The photo is marked as "Italy, Sessa, 1944." Sessa is short for the town of Sessa Aurinca, a hill town in the nothern Campania in the province of Caserta.  They are about to start up "Death Vally" towards Cassino.

"Herman, is that really a donkey?", I asked.
"Do I look like Charles Darwin to you"
"I mean really Equus africanus asinus, a domesticated member of the horse family, Equidae. Or might it not be a mule, the offspring of Mr. Donkey and Miss Horse?"
"It's an ass, like you."

There are more than 40 million donkeys in the world today.
Until recently donkeys and mules were valuable in many military units and are still important on farms and in rural civilian communities in the world as pack and draft animals. Oh,  the biological "reciprocal" of a mule, that is the offspring of Mr. Horse and Miss Donkey is called a hinny. This one is carrying some sort of a basket, possibly for wood. In the war they were also used to remove the fallen. There is picture of that, here.
entry Jan 17, 2018

The Free French & the Moroccans

The terms Free France and Free French Forces (France Libre and Forces françaises libres) apply to the French  government-in-exile
and its military forces led by Charles de Gaulle during the Second World War. They continued to fight against the Axis powers as one of the Allies after the fall of France in 1940. Set up in London in June 1940, it organized and supported the Resistance in occupied France as well as participating in the war against the Axis in north Africa and Italy by making use of troops from French colonial north Africa. The enlisted men were all colonial North Africans, while officers and NCOs were French, such as the gentleman in this photo. Herman's label on this photo reads "cassino 44 french 2LT with 2nd Moroccan division." He is not further identified.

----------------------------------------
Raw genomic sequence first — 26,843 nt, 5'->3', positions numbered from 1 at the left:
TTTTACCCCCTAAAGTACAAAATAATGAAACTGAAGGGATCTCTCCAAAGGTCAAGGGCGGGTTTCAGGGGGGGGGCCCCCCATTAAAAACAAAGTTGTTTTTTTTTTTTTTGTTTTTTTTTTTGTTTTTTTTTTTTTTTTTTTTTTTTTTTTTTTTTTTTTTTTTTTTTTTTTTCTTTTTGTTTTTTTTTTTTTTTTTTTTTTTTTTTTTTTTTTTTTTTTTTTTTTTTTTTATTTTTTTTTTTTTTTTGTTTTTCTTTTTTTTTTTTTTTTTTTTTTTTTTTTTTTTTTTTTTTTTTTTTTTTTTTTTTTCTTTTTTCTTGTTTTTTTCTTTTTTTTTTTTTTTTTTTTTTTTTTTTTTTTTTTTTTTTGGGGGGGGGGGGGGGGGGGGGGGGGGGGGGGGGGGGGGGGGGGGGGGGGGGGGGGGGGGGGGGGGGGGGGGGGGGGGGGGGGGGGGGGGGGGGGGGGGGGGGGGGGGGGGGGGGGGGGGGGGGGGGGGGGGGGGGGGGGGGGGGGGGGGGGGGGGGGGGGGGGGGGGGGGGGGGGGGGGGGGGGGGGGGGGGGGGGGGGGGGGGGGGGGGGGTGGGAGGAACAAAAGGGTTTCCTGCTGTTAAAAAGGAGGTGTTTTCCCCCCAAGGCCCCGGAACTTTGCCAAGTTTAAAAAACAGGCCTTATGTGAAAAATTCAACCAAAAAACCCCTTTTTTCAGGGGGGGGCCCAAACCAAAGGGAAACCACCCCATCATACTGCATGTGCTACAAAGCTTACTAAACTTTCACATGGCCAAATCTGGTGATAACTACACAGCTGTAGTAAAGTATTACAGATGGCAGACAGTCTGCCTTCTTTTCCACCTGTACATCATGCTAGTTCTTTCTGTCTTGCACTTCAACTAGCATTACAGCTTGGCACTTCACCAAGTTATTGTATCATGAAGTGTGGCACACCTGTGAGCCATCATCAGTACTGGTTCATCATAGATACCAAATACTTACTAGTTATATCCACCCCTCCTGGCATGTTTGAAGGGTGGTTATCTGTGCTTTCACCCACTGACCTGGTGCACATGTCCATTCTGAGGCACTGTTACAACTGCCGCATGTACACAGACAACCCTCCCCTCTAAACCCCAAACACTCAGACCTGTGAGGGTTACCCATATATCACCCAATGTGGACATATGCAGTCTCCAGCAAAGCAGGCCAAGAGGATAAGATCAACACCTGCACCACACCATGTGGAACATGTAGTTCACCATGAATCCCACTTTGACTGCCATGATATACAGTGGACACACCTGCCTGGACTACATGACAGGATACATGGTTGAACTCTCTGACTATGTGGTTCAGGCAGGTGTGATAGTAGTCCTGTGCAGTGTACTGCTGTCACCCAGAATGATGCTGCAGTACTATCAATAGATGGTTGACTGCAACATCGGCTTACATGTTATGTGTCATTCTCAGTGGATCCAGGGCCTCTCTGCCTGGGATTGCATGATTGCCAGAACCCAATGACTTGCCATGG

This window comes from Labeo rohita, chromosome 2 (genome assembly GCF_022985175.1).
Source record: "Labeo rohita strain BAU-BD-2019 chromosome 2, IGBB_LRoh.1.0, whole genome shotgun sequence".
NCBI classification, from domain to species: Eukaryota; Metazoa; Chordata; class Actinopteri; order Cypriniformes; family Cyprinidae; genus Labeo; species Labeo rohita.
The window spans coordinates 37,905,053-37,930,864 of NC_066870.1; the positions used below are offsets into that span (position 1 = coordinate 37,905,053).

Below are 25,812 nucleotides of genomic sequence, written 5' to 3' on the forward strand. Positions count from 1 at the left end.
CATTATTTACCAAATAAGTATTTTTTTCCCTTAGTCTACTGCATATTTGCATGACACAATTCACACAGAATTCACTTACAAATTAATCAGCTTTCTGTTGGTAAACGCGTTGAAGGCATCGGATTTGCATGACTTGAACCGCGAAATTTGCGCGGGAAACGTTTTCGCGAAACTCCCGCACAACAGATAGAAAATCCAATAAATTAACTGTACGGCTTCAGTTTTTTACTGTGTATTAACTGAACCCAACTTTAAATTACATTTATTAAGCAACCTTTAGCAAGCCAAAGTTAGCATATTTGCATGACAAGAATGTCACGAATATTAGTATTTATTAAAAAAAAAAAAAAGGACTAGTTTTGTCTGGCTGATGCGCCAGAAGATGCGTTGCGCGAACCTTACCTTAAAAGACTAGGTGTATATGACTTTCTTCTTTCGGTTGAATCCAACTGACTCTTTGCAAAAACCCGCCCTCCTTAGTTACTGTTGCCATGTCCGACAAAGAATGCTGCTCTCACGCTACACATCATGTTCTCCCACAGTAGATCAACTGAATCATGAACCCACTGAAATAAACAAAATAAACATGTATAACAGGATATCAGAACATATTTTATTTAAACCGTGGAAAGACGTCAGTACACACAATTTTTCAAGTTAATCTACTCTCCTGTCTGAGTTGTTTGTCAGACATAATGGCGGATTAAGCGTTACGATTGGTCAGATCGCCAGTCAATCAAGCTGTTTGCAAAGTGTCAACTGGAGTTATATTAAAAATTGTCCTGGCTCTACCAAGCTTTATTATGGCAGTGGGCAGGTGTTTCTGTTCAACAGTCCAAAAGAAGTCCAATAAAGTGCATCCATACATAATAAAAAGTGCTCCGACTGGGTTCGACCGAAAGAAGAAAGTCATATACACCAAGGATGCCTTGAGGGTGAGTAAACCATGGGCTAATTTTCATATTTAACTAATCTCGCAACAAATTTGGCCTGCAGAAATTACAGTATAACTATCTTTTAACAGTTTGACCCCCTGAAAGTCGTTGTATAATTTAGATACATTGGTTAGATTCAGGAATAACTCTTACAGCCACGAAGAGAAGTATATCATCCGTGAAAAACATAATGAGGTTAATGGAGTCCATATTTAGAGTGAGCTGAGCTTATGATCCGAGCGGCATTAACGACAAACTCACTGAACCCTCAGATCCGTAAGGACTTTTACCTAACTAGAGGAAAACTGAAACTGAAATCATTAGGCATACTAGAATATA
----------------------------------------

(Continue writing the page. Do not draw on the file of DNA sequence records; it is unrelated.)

All sources, including Herman in his oral history account, praise the valor of Moroccan troops in overcoming tenacious German resistance. Herman and many other sources, however, also speak of the vicious episodes of "rape, pillage, and plunder" by marauding Moroccan soldiers in the weeks and months after the battle for Cassino. There is an entry on those episodes at this link.

 entry Jan 17, 2018

It's a Wonderful Life

I'm not being facetious, but this family looks happy, well-fed and loved. Herman titled the photo "Group44". If it's 1944 then it may be after the Germans pulled out of Rome and headed north. The war is not over, but it will in another year. The photo is not in a village, but looks like a city or town that you can see through the rubble in the background. But if these people survived the worst war in human history with their family intact, there is cause to be happy.